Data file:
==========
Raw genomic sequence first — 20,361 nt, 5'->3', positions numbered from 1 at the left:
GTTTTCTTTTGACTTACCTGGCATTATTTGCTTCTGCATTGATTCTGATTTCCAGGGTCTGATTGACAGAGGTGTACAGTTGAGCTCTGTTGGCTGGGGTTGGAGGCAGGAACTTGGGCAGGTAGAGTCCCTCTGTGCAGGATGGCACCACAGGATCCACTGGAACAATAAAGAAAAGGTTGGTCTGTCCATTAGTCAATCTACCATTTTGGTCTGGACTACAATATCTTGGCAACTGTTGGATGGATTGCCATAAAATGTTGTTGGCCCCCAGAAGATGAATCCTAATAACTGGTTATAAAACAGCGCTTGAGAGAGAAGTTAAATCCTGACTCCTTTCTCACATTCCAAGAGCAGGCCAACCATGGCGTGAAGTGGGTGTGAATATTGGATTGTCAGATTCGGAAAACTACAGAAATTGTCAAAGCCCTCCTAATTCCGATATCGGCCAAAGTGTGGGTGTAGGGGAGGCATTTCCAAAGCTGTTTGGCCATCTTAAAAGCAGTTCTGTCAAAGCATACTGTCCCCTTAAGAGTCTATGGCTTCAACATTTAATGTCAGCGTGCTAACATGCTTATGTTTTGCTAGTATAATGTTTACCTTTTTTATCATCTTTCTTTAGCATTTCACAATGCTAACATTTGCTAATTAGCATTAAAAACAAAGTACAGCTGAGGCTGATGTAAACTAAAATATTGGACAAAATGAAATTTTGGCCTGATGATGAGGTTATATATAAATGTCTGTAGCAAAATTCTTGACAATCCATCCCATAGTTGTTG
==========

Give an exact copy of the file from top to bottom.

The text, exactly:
Raw genomic sequence first — 20,361 nt, 5'->3', positions numbered from 1 at the left:
GTTTTCTTTTGACTTACCTGGCATTATTTGCTTCTGCATTGATTCTGATTTCCAGGGTCTGATTGACAGAGGTGTACAGTTGAGCTCTGTTGGCTGGGGTTGGAGGCAGGAACTTGGGCAGGTAGAGTCCCTCTGTGCAGGATGGCACCACAGGATCCACTGGAACAATAAAGAAAAGGTTGGTCTGTCCATTAGTCAATCTACCATTTTGGTCTGGACTACAATATCTTGGCAACTGTTGGATGGATTGCCATAAAATGTTGTTGGCCCCCAGAAGATGAATCCTAATAACTGGTTATAAAACAGCGCTTGAGAGAGAAGTTAAATCCTGACTCCTTTCTCACATTCCAAGAGCAGGCCAACCATGGCGTGAAGTGGGTGTGAATATTGGATTGTCAGATTCGGAAAACTACAGAAATTGTCAAAGCCCTCCTAATTCCGATATCGGCCAAAGTGTGGGTGTAGGGGAGGCATTTCCAAAGCTGTTTGGCCATCTTAAAAGCAGTTCTGTCAAAGCATACTGTCCCCTTAAGAGTCTATGGCTTCAACATTTAATGTCAGCGTGCTAACATGCTTATGTTTTGCTAGTATAATGTTTACCTTTTTTATCATCTTTCTTTAGCATTTCACAATGCTAACATTTGCTAATTAGCATTAAAAACAAAGTACAGCTGAGGCTGATGTAAACTAAAATATTGGACAAAATGAAATTTTGGCCTGATGATGAGGTTATATATAAATGTCTGTAGCAAAATTCTTGACAATCCATCCCATAGTTGTTG